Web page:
Being Your Best: The Impact of Mental Imagery on Performance Enhancement in Amateur Sports Players

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Langton, Mary
Issue Date
BA (Hons) in Psychology
Dublin Business School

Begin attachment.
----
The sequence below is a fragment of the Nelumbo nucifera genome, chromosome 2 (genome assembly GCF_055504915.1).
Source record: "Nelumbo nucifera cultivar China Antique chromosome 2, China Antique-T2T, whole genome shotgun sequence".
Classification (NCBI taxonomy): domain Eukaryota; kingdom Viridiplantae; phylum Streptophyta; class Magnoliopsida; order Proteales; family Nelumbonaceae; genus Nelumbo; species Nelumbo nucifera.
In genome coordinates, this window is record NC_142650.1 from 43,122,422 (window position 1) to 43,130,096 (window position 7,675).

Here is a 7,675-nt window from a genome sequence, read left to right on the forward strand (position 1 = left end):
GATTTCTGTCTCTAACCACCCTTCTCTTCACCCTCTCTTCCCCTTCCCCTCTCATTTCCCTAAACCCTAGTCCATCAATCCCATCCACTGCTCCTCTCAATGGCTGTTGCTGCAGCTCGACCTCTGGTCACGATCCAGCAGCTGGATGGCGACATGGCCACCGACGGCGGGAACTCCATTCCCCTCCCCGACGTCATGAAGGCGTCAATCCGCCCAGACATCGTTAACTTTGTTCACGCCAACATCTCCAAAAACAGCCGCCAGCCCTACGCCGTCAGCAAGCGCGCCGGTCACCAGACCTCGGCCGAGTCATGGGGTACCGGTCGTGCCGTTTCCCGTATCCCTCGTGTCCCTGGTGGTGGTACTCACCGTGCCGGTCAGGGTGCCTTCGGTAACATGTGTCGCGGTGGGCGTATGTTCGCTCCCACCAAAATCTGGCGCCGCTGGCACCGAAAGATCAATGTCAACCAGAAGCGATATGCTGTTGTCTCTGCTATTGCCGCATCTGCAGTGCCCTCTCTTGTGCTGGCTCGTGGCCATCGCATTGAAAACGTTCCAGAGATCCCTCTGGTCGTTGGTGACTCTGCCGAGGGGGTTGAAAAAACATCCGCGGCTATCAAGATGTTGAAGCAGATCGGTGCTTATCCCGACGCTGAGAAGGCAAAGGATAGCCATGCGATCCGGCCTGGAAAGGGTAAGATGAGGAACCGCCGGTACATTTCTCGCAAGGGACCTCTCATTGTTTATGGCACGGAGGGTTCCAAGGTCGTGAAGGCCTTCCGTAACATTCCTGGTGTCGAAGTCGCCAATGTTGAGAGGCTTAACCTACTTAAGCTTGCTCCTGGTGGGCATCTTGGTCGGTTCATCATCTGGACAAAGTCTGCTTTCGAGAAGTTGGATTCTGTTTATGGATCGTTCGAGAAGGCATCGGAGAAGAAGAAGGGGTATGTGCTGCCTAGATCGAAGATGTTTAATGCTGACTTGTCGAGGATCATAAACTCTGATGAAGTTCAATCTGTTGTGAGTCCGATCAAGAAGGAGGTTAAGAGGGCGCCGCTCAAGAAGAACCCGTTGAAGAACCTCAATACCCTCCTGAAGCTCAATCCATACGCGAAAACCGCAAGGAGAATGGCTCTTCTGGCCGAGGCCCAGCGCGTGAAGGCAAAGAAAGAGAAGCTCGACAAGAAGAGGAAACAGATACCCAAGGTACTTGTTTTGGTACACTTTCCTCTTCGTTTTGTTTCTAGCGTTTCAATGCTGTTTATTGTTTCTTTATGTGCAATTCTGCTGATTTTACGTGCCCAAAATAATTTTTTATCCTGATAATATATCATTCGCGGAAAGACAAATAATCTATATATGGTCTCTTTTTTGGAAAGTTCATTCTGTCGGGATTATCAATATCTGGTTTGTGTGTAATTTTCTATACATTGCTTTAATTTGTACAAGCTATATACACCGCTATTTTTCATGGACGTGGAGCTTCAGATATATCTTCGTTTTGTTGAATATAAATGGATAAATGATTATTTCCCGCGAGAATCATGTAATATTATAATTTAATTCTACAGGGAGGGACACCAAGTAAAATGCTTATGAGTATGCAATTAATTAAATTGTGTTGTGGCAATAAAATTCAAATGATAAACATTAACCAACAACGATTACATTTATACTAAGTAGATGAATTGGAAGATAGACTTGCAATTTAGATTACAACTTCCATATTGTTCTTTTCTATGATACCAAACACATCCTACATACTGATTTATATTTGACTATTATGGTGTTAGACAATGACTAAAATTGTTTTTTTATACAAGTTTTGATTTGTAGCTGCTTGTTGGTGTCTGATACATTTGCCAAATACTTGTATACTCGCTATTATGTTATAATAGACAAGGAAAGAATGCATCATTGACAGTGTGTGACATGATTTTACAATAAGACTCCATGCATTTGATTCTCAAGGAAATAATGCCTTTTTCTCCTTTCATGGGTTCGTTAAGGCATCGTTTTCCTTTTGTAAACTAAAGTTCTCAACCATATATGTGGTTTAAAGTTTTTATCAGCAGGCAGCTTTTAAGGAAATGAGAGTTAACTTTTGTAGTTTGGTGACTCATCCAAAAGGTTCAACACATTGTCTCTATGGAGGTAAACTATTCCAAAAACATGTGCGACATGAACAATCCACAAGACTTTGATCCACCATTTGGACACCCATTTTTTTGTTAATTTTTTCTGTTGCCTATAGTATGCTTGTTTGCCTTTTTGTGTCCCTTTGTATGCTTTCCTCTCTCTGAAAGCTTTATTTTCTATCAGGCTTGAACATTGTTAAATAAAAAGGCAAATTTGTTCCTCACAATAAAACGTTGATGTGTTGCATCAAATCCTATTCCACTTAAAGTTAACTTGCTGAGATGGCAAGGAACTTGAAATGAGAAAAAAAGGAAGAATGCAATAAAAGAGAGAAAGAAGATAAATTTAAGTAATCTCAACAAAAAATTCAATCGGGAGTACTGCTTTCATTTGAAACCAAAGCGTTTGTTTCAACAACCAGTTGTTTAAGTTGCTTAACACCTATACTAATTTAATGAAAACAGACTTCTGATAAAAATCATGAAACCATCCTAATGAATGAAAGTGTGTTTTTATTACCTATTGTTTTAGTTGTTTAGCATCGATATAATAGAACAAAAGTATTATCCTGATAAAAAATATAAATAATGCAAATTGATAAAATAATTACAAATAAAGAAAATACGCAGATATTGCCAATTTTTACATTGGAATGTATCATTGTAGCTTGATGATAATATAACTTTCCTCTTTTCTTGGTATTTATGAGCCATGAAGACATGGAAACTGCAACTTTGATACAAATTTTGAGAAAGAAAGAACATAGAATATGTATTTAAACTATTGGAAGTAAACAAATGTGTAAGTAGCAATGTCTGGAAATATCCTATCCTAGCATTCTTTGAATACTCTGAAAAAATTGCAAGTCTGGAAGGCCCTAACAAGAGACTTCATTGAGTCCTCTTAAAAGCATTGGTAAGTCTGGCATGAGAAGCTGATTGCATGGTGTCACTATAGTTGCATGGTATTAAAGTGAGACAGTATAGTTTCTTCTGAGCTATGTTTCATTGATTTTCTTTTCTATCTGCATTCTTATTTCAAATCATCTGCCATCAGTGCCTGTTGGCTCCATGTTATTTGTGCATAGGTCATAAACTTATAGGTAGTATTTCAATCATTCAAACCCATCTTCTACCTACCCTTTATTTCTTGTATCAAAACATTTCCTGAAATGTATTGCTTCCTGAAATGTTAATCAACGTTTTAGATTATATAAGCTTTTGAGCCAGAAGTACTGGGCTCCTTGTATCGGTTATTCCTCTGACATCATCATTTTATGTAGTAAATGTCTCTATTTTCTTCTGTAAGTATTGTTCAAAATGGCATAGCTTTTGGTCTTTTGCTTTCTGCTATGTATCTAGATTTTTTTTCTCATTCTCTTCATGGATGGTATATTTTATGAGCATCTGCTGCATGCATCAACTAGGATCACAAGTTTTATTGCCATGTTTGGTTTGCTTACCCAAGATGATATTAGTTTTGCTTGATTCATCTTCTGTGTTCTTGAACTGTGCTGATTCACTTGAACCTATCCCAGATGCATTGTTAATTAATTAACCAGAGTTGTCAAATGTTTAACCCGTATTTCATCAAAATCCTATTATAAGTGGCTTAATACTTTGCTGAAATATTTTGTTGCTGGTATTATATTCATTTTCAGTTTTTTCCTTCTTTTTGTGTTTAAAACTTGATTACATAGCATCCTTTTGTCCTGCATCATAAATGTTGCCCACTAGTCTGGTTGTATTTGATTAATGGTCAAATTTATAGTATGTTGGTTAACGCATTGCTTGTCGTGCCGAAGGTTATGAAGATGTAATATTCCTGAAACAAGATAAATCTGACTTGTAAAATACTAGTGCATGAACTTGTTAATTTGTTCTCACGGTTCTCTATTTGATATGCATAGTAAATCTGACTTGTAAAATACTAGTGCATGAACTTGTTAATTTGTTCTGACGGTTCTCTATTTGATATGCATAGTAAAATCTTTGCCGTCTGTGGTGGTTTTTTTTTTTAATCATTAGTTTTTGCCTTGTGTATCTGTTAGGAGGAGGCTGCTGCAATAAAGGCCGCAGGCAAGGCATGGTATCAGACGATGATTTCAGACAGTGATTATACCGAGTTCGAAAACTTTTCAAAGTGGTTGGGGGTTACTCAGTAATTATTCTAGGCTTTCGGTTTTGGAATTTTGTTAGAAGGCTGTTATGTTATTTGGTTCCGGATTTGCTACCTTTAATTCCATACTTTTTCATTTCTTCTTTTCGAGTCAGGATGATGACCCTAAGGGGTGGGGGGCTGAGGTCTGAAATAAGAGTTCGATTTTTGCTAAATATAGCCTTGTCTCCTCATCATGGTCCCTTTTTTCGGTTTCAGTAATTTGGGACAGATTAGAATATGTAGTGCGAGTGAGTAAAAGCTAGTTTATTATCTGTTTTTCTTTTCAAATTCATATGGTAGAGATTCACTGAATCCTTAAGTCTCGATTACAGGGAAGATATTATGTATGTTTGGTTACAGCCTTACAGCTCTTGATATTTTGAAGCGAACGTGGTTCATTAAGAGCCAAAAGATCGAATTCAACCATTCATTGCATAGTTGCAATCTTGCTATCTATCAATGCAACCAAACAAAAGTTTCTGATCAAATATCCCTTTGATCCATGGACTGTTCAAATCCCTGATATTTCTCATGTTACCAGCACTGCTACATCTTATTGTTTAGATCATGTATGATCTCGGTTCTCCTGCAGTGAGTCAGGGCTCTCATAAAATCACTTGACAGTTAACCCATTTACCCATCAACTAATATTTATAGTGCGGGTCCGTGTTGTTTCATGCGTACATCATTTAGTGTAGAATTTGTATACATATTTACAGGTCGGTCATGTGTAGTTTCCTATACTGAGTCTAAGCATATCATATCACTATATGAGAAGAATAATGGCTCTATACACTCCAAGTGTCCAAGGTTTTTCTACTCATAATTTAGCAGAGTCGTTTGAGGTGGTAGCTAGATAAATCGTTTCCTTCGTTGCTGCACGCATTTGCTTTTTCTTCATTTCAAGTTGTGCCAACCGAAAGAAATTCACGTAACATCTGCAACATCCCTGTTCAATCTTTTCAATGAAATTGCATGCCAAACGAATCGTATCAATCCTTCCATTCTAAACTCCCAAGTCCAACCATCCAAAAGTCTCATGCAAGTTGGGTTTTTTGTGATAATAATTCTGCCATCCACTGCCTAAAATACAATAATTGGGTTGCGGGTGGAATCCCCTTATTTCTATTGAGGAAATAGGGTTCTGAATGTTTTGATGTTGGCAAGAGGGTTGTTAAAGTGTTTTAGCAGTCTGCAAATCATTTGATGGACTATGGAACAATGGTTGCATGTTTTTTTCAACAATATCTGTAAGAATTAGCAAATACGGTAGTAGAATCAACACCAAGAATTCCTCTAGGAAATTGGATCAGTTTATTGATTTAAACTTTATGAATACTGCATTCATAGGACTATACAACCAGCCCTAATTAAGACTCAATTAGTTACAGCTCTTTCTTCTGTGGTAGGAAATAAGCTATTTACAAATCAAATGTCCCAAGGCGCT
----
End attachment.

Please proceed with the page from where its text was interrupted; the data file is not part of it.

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The study examined the effect of a cognitive-specific (CS) imagery intervention on a hurling and a golf task and self-efficacy and mental imagery ability within a training environment in hurling and within a staged environment over three time points. Throughout the subsequent intervention phase, participants in the experimental group completed imagery script practice. This study also investigated whether self-efficacy beliefs would be higher in those involved in a team or individual sport. This study also investigated if those with superior self-efficacy beliefs and imagery ability would produce a superior performance than those with lower self-efficacy beliefs and imagery ability. Results revealed that the imagery intervention had no positive effect on performance in the two groups although scores for hurling showed a significant difference between Time1, Time2 and Time3. Analysis found partial supports for links between self-efficacy, imagery ability and high scores with a positive relationship between self-efficacy at Time1 and imagery ability at Time3 showing a moderate relationship. No difference was in the self-efficacy beliefs of the two groups. Author Keywords: mental imagery, mental practice, mental rehearsal, sport, performance, visualisation